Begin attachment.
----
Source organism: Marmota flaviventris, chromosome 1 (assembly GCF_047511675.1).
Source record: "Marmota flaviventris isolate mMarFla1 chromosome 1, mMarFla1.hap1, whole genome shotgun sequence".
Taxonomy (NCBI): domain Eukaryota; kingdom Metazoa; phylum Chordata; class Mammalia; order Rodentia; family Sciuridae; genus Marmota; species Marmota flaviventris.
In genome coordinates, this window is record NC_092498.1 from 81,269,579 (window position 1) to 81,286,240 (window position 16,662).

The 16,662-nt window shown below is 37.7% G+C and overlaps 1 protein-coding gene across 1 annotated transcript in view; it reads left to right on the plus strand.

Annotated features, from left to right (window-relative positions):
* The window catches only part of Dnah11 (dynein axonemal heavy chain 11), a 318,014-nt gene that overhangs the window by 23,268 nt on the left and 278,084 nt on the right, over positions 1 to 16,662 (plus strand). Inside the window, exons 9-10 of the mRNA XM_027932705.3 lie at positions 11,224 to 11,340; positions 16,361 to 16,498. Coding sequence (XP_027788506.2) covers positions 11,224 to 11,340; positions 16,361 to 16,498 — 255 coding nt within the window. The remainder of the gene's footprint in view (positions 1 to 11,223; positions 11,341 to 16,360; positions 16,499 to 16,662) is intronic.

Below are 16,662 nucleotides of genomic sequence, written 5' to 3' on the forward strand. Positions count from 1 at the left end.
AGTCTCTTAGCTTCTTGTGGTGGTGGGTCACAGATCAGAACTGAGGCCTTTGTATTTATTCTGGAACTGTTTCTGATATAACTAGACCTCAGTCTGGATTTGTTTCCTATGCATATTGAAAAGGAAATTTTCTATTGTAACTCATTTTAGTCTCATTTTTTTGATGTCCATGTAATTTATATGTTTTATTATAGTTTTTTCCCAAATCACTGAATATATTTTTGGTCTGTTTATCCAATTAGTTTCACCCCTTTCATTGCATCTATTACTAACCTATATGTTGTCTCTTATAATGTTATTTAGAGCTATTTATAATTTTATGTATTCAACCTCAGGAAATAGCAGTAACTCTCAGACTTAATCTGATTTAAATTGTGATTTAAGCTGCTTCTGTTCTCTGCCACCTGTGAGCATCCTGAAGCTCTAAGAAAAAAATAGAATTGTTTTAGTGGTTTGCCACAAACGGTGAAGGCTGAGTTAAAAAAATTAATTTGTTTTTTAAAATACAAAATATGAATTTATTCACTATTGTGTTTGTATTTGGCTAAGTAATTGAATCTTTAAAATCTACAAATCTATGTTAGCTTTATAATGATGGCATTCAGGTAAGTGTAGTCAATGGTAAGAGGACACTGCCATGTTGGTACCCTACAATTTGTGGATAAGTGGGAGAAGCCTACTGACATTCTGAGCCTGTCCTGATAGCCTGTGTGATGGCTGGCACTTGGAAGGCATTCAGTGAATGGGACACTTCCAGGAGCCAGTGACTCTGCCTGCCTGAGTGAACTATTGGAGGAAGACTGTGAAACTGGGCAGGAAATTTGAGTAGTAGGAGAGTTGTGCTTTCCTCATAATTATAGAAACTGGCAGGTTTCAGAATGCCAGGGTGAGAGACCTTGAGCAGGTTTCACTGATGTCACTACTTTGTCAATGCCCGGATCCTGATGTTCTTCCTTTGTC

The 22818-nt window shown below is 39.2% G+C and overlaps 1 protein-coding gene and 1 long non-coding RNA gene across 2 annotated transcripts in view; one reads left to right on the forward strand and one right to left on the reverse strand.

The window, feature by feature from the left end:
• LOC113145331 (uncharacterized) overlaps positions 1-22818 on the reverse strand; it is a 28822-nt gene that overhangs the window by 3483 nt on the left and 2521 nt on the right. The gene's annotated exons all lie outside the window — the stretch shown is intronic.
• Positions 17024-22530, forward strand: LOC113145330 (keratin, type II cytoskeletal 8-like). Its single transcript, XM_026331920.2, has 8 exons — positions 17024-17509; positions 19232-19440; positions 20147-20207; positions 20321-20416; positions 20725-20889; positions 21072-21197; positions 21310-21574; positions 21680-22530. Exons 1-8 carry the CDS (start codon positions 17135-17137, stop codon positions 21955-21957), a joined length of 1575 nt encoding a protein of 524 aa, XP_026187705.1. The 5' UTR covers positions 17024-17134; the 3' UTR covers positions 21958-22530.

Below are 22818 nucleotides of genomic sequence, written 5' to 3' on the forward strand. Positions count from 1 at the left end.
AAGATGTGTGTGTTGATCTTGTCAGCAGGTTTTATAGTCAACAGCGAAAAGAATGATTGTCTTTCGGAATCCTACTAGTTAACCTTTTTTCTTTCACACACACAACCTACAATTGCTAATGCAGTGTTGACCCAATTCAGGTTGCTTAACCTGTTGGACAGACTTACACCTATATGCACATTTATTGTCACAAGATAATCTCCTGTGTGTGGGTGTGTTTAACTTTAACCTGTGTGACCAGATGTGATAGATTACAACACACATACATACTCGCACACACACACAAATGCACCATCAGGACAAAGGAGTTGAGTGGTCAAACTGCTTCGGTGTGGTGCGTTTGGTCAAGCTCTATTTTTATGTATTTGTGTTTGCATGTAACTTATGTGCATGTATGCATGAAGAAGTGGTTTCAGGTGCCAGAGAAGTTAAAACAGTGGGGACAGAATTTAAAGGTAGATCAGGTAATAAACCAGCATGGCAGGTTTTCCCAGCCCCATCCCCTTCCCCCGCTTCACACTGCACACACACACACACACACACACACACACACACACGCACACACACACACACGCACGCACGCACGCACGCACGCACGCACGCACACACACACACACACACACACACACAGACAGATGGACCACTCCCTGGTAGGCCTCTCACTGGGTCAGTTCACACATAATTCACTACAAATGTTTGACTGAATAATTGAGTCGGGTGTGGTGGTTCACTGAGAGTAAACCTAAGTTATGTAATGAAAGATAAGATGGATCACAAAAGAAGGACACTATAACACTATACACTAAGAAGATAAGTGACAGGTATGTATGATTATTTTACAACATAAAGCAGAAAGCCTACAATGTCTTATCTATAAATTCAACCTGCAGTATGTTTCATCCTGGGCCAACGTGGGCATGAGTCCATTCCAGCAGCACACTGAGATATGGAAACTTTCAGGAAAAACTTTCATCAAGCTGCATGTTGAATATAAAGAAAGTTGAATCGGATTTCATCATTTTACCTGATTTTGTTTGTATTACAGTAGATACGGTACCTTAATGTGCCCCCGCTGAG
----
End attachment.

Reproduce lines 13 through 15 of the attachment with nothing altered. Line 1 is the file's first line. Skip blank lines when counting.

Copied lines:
• Positions 17024-22530, forward strand: LOC113145330 (keratin, type II cytoskeletal 8-like). Its single transcript, XM_026331920.2, has 8 exons — positions 17024-17509; positions 19232-19440; positions 20147-20207; positions 20321-20416; positions 20725-20889; positions 21072-21197; positions 21310-21574; positions 21680-22530. Exons 1-8 carry the CDS (start codon positions 17135-17137, stop codon positions 21955-21957), a joined length of 1575 nt encoding a protein of 524 aa, XP_026187705.1. The 5' UTR covers positions 17024-17134; the 3' UTR covers positions 21958-22530.

Below are 22818 nucleotides of genomic sequence, written 5' to 3' on the forward strand. Positions count from 1 at the left end.
AAGATGTGTGTGTTGATCTTGTCAGCAGGTTTTATAGTCAACAGCGAAAAGAATGATTGTCTTTCGGAATCCTACTAGTTAACCTTTTTTCTTTCACACACACAACCTACAATTGCTAATGCAGTGTTGACCCAATTCAGGTTGCTTAACCTGTTGGACAGACTTACACCTATATGCACATTTATTGTCACAAGATAATCTCCTGTGTGTGGGTGTGTTTAACTTTAACCTGTGTGACCAGATGTGATAGATTACAACACACATACATACTCGCACACACACACAAATGCACCATCAGGACAAAGGAGTTGAGTGGTCAAACTGCTTCGGTGTGGTGCGTTTGGTCAAGCTCTATTTTTATGTATTTGTGTTTGCATGTAACTTATGTGCATGTATGCATGAAGAAGTGGTTTCAGGTGCCAGAGAAGTTAAAACAGTGGGGACAGAATTTAAAGGTAGATCAGGTAATAAACCAGCATGGCAGGTTTTCCCAGCCCCATCCCCTTCCCCCGCTTCACACTGCACACACACACACACACACACACACACACACACACGCACACACACACACACGCACGCACGCACGCACGCACGCACGCACGCACACACACACACACACACACACACACAGACAGATGGACCACTCCCTGGTAGGCCTCTCACTGGGTCAGTTCACACATAATTCACTACAAATGTTTGACTGAATAATTGAGTCGGGTGTGGTGGTTCACTGAGAGTAAACCTAAGTTATGTAATGAAAGATAAGATGGATCACAAAAGAAGGACACTATAACACTATACACTAAGAAGATAAGTGACAGGTATGTATGATTATTTTACAACATAAAGCAGAAAGCCTACAATGTCTTATCTATAAATTCAACCTGCAGTATGTTTCATCCTGGGCCAACGTGGGCATGAGTCCATTCCAGCAGCACACTGAGATATGGAAACTTTCAGGAAAAACTTTCATCAAGCTGCATGTTGAATATAAAGAAAGTTGAATCGGATTTCATCATTTTACCTGATTTTGTTTGTATTACAGTAGATACGGTACCTTAATGTGCCCCCGCTGAG